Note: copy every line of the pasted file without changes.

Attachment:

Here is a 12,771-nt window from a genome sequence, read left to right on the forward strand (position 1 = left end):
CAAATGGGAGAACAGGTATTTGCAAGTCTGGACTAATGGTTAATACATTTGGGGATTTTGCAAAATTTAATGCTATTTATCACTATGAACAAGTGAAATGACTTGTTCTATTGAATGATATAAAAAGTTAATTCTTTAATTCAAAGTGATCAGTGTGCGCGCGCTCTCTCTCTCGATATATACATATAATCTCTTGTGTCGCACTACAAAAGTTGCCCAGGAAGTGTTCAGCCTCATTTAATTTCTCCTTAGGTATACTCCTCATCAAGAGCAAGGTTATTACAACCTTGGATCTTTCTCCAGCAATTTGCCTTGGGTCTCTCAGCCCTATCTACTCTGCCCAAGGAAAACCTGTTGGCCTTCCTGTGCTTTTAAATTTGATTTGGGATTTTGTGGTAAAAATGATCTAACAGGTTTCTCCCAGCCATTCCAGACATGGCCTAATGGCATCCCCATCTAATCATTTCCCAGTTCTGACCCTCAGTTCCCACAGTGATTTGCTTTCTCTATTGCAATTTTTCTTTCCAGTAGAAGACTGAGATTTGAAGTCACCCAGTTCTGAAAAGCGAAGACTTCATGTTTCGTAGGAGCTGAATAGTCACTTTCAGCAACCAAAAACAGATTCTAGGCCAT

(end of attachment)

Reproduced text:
Here is a 12,771-nt window from a genome sequence, read left to right on the forward strand (position 1 = left end):
CAAATGGGAGAACAGGTATTTGCAAGTCTGGACTAATGGTTAATACATTTGGGGATTTTGCAAAATTTAATGCTATTTATCACTATGAACAAGTGAAATGACTTGTTCTATTGAATGATATAAAAAGTTAATTCTTTAATTCAAAGTGATCAGTGTGCGCGCGCTCTCTCTCTCGATATATACATATAATCTCTTGTGTCGCACTACAAAAGTTGCCCAGGAAGTGTTCAGCCTCATTTAATTTCTCCTTAGGTATACTCCTCATCAAGAGCAAGGTTATTACAACCTTGGATCTTTCTCCAGCAATTTGCCTTGGGTCTCTCAGCCCTATCTACTCTGCCCAAGGAAAACCTGTTGGCCTTCCTGTGCTTTTAAATTTGATTTGGGATTTTGTGGTAAAAATGATCTAACAGGTTTCTCCCAGCCATTCCAGACATGGCCTAATGGCATCCCCATCTAATCATTTCCCAGTTCTGACCCTCAGTTCCCACAGTGATTTGCTTTCTCTATTGCAATTTTTCTTTCCAGTAGAAGACTGAGATTTGAAGTCACCCAGTTCTGAAAAGCGAAGACTTCATGTTTCGTAGGAGCTGAATAGTCACTTTCAGCAACCAAAAACAGATTCTAGGCCAT